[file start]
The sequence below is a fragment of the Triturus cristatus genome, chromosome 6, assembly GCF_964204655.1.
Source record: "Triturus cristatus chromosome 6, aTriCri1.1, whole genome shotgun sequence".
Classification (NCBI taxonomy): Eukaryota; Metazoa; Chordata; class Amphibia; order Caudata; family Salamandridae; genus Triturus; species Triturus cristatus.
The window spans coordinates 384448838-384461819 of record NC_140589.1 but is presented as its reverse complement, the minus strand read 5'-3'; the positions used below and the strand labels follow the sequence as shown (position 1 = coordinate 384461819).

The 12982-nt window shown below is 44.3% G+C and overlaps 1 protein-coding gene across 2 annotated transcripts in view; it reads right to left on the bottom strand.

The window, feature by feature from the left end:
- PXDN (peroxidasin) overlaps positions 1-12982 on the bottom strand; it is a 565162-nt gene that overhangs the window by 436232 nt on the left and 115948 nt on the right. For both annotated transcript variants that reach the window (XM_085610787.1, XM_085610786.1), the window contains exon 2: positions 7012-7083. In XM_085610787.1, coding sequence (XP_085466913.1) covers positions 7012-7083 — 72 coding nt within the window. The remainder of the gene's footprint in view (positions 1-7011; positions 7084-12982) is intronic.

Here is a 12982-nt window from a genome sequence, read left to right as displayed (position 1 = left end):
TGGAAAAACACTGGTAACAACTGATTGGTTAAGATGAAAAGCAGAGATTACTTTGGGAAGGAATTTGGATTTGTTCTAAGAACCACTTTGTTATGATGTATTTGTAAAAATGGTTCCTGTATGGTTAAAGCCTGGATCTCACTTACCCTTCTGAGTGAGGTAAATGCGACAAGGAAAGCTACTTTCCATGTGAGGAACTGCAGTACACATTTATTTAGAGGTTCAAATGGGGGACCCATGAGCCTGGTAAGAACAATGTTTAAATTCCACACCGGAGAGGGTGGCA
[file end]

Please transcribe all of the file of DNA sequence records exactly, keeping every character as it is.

The sequence below is a fragment of the Triturus cristatus genome, chromosome 6, assembly GCF_964204655.1.
Source record: "Triturus cristatus chromosome 6, aTriCri1.1, whole genome shotgun sequence".
Classification (NCBI taxonomy): Eukaryota; Metazoa; Chordata; class Amphibia; order Caudata; family Salamandridae; genus Triturus; species Triturus cristatus.
The window spans coordinates 384448838-384461819 of record NC_140589.1 but is presented as its reverse complement, the minus strand read 5'-3'; the positions used below and the strand labels follow the sequence as shown (position 1 = coordinate 384461819).

The 12982-nt window shown below is 44.3% G+C and overlaps 1 protein-coding gene across 2 annotated transcripts in view; it reads right to left on the bottom strand.

The window, feature by feature from the left end:
- PXDN (peroxidasin) overlaps positions 1-12982 on the bottom strand; it is a 565162-nt gene that overhangs the window by 436232 nt on the left and 115948 nt on the right. For both annotated transcript variants that reach the window (XM_085610787.1, XM_085610786.1), the window contains exon 2: positions 7012-7083. In XM_085610787.1, coding sequence (XP_085466913.1) covers positions 7012-7083 — 72 coding nt within the window. The remainder of the gene's footprint in view (positions 1-7011; positions 7084-12982) is intronic.

Here is a 12982-nt window from a genome sequence, read left to right as displayed (position 1 = left end):
TGGAAAAACACTGGTAACAACTGATTGGTTAAGATGAAAAGCAGAGATTACTTTGGGAAGGAATTTGGATTTGTTCTAAGAACCACTTTGTTATGATGTATTTGTAAAAATGGTTCCTGTATGGTTAAAGCCTGGATCTCACTTACCCTTCTGAGTGAGGTAAATGCGACAAGGAAAGCTACTTTCCATGTGAGGAACTGCAGTACACATTTATTTAGAGGTTCAAATGGGGGACCCATGAGCCTGGTAAGAACAATGTTTAAATTCCACACCGGAGAGGGTGGCA